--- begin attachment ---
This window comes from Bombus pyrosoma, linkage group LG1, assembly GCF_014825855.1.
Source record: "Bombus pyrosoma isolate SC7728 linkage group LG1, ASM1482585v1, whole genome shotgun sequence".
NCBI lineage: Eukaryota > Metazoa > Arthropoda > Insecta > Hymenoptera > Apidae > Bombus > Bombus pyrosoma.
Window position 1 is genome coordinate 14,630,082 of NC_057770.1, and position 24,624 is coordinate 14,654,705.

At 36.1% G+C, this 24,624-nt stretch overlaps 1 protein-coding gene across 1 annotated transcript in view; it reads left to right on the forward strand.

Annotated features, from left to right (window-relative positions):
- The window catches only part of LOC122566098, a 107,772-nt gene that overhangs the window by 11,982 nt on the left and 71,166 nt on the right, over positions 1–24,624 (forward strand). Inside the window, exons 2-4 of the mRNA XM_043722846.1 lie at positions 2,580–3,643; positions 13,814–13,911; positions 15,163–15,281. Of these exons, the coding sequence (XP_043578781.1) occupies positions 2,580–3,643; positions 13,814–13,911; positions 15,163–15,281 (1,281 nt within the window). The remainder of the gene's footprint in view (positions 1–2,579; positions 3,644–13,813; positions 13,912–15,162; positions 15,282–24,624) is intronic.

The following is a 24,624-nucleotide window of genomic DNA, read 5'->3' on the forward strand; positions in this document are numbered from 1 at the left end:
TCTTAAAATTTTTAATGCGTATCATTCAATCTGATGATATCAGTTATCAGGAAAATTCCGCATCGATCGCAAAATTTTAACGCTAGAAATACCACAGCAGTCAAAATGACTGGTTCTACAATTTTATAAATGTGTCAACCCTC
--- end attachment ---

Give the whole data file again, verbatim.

This window comes from Bombus pyrosoma, linkage group LG1, assembly GCF_014825855.1.
Source record: "Bombus pyrosoma isolate SC7728 linkage group LG1, ASM1482585v1, whole genome shotgun sequence".
NCBI lineage: Eukaryota > Metazoa > Arthropoda > Insecta > Hymenoptera > Apidae > Bombus > Bombus pyrosoma.
Window position 1 is genome coordinate 14,630,082 of NC_057770.1, and position 24,624 is coordinate 14,654,705.

At 36.1% G+C, this 24,624-nt stretch overlaps 1 protein-coding gene across 1 annotated transcript in view; it reads left to right on the forward strand.

Annotated features, from left to right (window-relative positions):
- The window catches only part of LOC122566098, a 107,772-nt gene that overhangs the window by 11,982 nt on the left and 71,166 nt on the right, over positions 1–24,624 (forward strand). Inside the window, exons 2-4 of the mRNA XM_043722846.1 lie at positions 2,580–3,643; positions 13,814–13,911; positions 15,163–15,281. Of these exons, the coding sequence (XP_043578781.1) occupies positions 2,580–3,643; positions 13,814–13,911; positions 15,163–15,281 (1,281 nt within the window). The remainder of the gene's footprint in view (positions 1–2,579; positions 3,644–13,813; positions 13,912–15,162; positions 15,282–24,624) is intronic.

The following is a 24,624-nucleotide window of genomic DNA, read 5'->3' on the forward strand; positions in this document are numbered from 1 at the left end:
TCTTAAAATTTTTAATGCGTATCATTCAATCTGATGATATCAGTTATCAGGAAAATTCCGCATCGATCGCAAAATTTTAACGCTAGAAATACCACAGCAGTCAAAATGACTGGTTCTACAATTTTATAAATGTGTCAACCCTC